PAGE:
The majority of people in Woodstock, CT obtain their water from private wells. Ground water in Woodstock is generally very good. While the ground is an excellent mechanism for filtering out particulate matter such as leaves, soil, and bugs. However, because Connecticut's major aquifer systems are shallow (typically less than 300 feet deep, with the water table within 50 feet of the land surface) they are susceptible to contamination.  Underground water can get contaminated from industrial, domestic, and agricultural chemicals applied to the ground surface. The most common water quality problem in rural areas is bacterial contamination from septic tanks. Excess nitrogen near agricultural areas can also be a problem. Shallow wells can be more at risk than deeper, drilled wells. 

The American Ground Water Trust recommends that all homeowners have their well water tested annually by a certified laboratory. Minimum testing should include coliform bacteria, nitrate and pH (acidity). If the pH is below 7.0, also test for lead, especially in homes built before 1987. If your well is near an operational or abandoned gas station or buried fuel storage, they recommend testing for volatile organic carbons (VOCs).  

The National Ground Water Association suggests you have your well equipment inspected annually by a licensed and/or certified water well contractor. This inspection, along with water testing, will assure your well equipment is sanitary and meets local code requirements. 

Steps to Maintain Your Well 

  • Keep hazardous chemicals, such as paint, fertilizers, pesticides and motor oil, far away from your well. 
  • Maintain a "clean zone" of at least 50 feet between your well and any kennels or livestock operations. 
  • Maintain proper separation between your well and waste systems. In Connecticut, the separation must be at least 75 feet. 
  • Periodically check the well cover or well cap on top of the casing to ensure it is in good repair and securely attached. The seal should keep out insects and rodents. (If you've ever had a squirrel or chipmunk drown in your well, you will know why this is so important.) 
  • Keep your well records in a safe place. These should include annual water well system maintenance and water testing results. 
  • Get your water tested anytime there is a change in taste, odor or appearance, or anytime the system is serviced. 

More Information and References:


“Establish Aquifer Overlay Protection Zones”

The Woodstock Conservation Commission has been working with Marc Cohen of the Atlantic States Rural Water and Wastewater Association on strategies to protect Woodstock’s drinking water supply.

Under Section 7-131a of the Connecticut General Statutes, a Conservation Commission can inventory natural resources and formulate watershed management and drought management plans.  The WCC conducted an extensive natural resource inventory before developing A Plan of Open Space and Conservation (APOSC).  One of the goals in the APOSC was to “Establish Aquifer Overlay Protection Zones” to protect existing and future underground water supplies.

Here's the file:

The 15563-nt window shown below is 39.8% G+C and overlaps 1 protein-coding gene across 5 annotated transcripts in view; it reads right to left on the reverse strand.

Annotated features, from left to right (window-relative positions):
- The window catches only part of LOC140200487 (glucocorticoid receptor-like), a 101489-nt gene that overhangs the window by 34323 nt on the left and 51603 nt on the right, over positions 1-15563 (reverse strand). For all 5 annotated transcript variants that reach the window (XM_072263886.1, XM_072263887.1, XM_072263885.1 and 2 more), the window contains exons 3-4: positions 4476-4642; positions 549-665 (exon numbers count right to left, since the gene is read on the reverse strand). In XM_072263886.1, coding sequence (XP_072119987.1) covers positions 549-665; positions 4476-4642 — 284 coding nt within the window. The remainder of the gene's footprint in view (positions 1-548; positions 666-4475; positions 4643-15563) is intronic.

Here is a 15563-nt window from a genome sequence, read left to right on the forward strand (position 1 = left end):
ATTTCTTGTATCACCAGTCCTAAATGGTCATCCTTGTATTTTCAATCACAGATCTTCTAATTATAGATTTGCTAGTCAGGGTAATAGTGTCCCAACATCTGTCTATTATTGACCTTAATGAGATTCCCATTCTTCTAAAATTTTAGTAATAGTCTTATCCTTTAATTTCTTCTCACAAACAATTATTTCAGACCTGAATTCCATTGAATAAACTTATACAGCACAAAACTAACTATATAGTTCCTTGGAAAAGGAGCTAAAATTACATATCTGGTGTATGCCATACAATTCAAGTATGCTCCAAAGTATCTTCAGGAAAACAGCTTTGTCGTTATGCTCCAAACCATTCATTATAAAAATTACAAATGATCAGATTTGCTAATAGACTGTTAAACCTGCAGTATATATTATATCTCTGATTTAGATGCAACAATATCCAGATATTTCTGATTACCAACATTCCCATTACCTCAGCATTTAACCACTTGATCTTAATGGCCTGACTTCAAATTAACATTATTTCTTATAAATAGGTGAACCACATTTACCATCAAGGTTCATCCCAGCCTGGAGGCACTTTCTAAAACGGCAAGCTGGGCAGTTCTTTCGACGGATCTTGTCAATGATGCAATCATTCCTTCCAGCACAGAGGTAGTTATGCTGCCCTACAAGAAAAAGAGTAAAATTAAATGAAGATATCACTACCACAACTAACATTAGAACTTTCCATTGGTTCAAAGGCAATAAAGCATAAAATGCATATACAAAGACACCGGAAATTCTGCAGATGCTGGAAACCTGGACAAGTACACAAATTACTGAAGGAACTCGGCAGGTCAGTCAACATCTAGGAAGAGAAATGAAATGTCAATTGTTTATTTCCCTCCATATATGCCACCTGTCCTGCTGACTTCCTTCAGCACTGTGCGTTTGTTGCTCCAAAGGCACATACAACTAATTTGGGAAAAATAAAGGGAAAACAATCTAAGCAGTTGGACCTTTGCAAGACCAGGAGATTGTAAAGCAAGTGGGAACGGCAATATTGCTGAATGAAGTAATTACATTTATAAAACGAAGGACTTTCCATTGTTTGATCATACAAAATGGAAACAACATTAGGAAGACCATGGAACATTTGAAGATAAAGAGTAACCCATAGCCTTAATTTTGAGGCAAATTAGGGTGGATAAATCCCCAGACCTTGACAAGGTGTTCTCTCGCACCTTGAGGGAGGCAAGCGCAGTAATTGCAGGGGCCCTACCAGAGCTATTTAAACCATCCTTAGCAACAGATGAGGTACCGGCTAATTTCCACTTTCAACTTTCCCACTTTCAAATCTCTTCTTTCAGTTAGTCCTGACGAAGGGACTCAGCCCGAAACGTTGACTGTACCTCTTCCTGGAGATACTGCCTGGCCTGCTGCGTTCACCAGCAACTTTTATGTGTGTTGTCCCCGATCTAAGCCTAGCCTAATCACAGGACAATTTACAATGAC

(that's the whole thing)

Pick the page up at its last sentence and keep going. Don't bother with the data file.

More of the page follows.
One of our most important natural resources is a potentially high-yielding aquifer in the southeastern part of Woodstock.  While the Town of Woodstock is not legally required to do this, it is important as a town to carefully consider the types of land uses that should be allowed over this vital resource.  Our businesses and citizens may need to rely on the source of water for future growth. 

While no large public wells are currently withdrawing water from this aquifer, and as Town of Putnam is currently permitted to withdraw water from Little River in South Woodstock, it is unlikely a large public well would be permitted at this time.  However, there are indications that the Town of Putnam may reduce their reliance on Little River as a drinking water source as they improve the water filtration system at their Park Street well field.  Either way,  water quality in this aquifer is key to water quality in the Little River.  

Aquifers situated on stratified drift deposits are highly vulnerable to contamination from certain aboveground land uses.  Therefore, the WCC believes it would be wise to review land use regulations over the aquifer’s major recharge areas, and evaluate whether we should further limit certain activities above these areas that could degrade water quality over the long term. The WCC will be holding a series of meetings to discuss and review this project. Our goal is to develop a set of draft regulations to submit to the Woodstock Planning & Zoning Commission for review.